Risk. Which perilous feats do you envisage undertaking when the word is uttered? Skydiving? Base-jumping? Whitewater rafting?
Whatever springs to mind, Business Intelligence
(BI) probably doesn’t rate very highly on your personal jeopardy scale. But, implementing and managing an effective BI solution
and program really can be risky business.
Here are ten of the most common BI risks and how you can (hopefully) avoid them:
Where to next?
- Your selected BI tool doesn’t live up to the hype: Many project managers have been duped by the silky smooth promises of BI sales teams. Sure, the BI solution might be slick, but is it the best fit for your specific data types, customers (users – internal or external) and reporting needs?
- Conduct a thorough vendor evaluation process. Make a list of vendors and seek referrals.
- Request a thorough product demonstration and be demanding – a good demonstration is a fluid two-way dialogue, not a vendor monologue.
- Undertake a detailed product evaluation and Proof of Concept (POC) process.
- Resistance to change: Most BI implementations will encounter some form of resistance from people within designated user groups. This often occurs when the value and usefulness of the project has not be clearly communicated. If your intended user-base views the introduction of, or modification to, a BI environment as an added hassle and imposition on their time, user adoption will falter.
- Develop and adhere to a comprehensive change management plan. Effectively and continually communicating the reasons underpinning change and the benefits is vital. The value of a BI tool is not self-evident to non-technical people. Explain how it assists them to complete their job more efficiently and to a higher standard.
- Failing to account for change: The culture, environment and focus of any business will change. Therefore, BI requirements, project scope/parameters, reporting needs, data models and data sources will always be in a state of relative flux. Failing to account for these likely (or practically inevitable) changes between the requirements gathering and implementation phase of a BI project can lead to the introduction of a BI solution that fails to reflect true business needs and is poorly aligned with organizational goals.
- Change is a constant factor, so plan for it. Develop each project phase in an iterative manner, continually ensuring that development is catering for actual business needs.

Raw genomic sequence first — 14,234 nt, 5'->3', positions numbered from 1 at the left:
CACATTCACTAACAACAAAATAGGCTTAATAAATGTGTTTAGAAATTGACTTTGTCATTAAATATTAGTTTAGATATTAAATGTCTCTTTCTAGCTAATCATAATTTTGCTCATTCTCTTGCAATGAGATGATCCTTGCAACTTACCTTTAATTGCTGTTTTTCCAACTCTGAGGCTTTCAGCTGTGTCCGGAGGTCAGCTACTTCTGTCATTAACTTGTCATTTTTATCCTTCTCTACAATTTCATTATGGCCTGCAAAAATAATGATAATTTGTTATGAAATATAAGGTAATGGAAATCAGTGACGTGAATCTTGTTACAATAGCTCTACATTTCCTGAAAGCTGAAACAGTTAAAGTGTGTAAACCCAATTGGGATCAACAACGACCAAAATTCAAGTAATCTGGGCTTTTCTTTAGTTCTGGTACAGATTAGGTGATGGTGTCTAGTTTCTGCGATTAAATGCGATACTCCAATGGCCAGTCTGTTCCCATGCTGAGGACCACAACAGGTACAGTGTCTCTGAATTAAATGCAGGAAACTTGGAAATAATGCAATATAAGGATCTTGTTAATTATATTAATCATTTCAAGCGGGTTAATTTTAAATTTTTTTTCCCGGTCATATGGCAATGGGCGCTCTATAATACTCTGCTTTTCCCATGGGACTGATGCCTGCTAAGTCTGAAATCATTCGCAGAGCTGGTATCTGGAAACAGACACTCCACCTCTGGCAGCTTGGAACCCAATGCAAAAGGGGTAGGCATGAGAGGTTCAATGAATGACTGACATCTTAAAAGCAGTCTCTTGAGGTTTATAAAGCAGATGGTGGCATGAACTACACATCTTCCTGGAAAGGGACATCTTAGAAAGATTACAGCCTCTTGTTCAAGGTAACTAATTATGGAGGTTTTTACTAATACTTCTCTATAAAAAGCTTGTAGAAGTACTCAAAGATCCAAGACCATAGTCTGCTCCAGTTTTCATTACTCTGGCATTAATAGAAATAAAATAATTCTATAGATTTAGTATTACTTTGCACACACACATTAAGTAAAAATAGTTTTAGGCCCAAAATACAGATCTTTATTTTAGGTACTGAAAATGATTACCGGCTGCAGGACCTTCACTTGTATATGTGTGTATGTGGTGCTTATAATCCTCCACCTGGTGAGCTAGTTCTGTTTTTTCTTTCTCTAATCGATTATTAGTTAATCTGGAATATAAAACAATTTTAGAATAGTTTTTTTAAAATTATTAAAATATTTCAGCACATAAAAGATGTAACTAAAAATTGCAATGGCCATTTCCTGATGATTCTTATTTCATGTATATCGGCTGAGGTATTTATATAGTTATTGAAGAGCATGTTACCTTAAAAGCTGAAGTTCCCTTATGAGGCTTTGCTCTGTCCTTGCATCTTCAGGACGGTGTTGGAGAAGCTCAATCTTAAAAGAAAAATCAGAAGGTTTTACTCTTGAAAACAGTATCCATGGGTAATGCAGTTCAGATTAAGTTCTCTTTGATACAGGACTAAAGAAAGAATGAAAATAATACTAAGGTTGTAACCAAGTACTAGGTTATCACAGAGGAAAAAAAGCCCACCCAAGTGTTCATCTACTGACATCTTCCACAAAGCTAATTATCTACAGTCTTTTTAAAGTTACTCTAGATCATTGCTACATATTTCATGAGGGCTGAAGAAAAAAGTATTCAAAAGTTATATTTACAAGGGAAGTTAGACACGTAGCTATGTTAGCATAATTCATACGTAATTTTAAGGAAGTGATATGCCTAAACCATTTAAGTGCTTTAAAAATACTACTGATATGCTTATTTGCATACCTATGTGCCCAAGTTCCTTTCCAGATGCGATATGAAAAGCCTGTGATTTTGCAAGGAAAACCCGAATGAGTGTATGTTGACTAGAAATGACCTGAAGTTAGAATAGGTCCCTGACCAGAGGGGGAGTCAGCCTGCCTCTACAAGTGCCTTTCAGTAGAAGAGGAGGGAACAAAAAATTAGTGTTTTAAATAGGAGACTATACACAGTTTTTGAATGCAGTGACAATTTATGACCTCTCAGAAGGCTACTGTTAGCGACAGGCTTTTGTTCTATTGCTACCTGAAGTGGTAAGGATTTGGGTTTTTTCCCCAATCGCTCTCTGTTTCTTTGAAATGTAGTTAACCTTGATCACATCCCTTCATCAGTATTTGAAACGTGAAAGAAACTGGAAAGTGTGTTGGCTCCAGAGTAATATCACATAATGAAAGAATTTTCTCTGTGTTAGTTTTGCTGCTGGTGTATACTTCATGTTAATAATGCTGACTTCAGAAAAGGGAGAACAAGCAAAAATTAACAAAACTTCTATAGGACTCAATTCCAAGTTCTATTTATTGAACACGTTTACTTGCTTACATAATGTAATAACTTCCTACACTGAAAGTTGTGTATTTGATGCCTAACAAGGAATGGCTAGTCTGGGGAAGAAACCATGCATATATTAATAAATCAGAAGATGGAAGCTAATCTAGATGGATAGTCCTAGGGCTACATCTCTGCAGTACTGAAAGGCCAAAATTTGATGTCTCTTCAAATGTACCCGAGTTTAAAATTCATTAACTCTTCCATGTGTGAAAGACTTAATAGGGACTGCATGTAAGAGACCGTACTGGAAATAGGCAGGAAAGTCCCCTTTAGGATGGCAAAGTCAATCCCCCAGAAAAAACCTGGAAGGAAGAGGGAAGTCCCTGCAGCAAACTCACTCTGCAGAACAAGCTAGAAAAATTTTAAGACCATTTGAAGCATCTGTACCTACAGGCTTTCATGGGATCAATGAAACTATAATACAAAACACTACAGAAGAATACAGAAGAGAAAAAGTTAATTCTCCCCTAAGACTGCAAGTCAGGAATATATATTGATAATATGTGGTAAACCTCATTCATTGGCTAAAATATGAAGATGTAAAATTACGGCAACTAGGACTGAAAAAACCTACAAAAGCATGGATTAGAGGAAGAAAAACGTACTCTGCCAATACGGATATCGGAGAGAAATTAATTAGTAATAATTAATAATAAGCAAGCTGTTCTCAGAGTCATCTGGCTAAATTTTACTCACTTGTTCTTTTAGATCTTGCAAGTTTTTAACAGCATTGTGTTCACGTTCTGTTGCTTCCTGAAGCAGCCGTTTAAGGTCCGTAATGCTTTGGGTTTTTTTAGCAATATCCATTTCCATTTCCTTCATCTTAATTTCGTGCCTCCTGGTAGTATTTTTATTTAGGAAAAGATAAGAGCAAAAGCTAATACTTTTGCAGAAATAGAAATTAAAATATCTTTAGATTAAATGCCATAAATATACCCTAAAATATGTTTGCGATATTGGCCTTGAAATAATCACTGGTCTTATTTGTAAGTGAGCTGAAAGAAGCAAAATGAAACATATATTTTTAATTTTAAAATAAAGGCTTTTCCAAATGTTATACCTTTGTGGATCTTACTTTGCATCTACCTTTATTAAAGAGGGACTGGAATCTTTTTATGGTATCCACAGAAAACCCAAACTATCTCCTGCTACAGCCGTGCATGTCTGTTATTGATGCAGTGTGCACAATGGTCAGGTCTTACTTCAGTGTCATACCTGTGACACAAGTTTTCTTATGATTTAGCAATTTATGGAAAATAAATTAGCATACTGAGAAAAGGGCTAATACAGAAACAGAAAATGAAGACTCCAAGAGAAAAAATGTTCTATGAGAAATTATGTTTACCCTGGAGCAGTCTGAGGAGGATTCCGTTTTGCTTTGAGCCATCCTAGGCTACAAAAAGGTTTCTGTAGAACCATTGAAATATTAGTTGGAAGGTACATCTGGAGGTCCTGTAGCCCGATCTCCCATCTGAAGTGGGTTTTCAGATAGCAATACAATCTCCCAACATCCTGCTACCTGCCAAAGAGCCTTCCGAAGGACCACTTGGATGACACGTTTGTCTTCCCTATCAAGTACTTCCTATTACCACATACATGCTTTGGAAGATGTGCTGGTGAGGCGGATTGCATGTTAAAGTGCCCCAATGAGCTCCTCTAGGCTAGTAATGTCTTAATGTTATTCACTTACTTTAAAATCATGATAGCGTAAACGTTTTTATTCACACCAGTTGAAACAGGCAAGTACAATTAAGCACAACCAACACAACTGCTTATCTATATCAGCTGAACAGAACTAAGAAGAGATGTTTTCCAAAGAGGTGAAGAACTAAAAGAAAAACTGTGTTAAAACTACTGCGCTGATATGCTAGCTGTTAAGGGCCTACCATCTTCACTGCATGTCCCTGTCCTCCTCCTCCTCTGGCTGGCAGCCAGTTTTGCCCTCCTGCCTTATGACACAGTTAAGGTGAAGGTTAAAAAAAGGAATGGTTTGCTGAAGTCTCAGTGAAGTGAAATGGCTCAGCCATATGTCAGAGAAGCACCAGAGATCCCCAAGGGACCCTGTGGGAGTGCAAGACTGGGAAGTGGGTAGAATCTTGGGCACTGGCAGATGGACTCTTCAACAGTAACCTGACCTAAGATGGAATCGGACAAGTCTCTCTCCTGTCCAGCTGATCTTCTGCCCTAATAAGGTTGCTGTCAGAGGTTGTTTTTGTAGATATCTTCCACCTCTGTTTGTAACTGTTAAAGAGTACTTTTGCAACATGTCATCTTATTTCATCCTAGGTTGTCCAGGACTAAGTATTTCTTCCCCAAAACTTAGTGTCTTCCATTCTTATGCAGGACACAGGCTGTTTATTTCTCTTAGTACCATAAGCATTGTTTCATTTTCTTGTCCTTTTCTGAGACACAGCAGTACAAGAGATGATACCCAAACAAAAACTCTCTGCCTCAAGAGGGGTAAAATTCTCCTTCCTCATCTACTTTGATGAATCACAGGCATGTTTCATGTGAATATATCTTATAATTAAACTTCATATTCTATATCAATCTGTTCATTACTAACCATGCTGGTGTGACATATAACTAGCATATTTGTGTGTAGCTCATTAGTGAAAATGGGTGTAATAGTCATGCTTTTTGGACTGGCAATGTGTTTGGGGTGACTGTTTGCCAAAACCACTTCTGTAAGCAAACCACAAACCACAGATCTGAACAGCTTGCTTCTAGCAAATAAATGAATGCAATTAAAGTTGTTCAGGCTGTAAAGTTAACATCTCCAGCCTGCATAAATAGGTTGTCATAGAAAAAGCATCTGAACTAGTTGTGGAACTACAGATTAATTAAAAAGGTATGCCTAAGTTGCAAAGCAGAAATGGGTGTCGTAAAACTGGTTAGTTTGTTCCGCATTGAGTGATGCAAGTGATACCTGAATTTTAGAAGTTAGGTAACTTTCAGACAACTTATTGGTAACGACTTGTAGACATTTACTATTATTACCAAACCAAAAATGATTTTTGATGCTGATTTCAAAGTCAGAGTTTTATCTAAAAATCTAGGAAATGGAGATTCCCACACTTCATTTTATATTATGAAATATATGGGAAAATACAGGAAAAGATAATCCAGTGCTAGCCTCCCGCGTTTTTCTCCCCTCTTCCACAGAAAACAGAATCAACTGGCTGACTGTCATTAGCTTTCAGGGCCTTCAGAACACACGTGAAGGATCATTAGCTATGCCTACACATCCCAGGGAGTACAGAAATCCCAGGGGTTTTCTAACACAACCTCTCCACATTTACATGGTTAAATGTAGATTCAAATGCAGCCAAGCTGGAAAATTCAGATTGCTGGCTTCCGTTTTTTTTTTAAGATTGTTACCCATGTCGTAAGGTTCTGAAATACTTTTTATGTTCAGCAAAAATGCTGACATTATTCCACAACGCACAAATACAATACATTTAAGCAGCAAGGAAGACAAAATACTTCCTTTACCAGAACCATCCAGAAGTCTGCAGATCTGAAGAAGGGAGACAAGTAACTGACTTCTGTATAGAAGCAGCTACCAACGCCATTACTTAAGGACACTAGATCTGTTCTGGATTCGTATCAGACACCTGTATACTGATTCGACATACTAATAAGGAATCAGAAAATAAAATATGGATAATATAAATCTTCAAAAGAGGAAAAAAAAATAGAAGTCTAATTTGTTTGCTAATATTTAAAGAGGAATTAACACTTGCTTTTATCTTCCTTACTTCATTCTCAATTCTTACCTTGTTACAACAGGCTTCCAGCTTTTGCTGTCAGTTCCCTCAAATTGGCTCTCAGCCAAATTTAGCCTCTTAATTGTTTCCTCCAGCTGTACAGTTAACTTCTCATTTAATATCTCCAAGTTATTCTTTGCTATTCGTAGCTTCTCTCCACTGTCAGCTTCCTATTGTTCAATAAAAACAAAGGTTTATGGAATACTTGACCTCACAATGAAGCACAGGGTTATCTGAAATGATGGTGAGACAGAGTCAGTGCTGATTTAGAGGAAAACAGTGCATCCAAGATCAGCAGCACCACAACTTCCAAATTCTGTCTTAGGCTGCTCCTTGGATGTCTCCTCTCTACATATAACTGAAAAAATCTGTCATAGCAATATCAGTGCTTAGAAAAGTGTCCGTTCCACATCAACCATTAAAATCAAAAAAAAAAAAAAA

- Poor data quality: Neglecting to adequately clean your data and implement stringent data change management policies, before going live, will culminate in disaster. Delivering meaningless and inaccurate reports will damage the perception of the BI project (perhaps irreversibly). First impressions really do count. Winning back the trust of users and executive sponsors will prove an unenviable, perhaps insurmountable, task.
- Only fools rush in. Get the back-end right first. “Remember, you only get out what you put in.” (Who feels like they’re in a Kellogg’s Nutri-Grain commercial?)
- Put strict data change management processes in place to ensure that alterations to source systems do not accidently, or unknowingly, affect the output of your BI tool.
- User adoption is poor: A project manager’s and BI team’s worst nightmare: The ‘go’ button is firmly pressed, but the only activity on the BI platform is the slow, depressing roll of cyber tumbleweed. If no one uses your BI tool, no matter how good it is, the potential benefits and ROI will never be realized.
- Solution:Include end-users in the purchase decision to ensure that your customers (business users) find the software intuitive.
- Include representatives from each defined user group in the project delivery team to allow input from end-users throughout the development cycle.
- Deliver iterative results that cater to business needs. Business needs must drive the technology, not the other way around.
- Support your BI user community after launch. Provide accessible training and support services.
- Monitor usage closely to ensure that user adoption is, and remains, strong.
- And above all, if people aren’t using the tool, ask them why. Addressing and rectifying any problems (perceived or actual) before a culture of negativity develops is critical.
Look out for part two of our top ten BI risks – Top 10 Business Intelligence risks (and their solutions) (Part Two)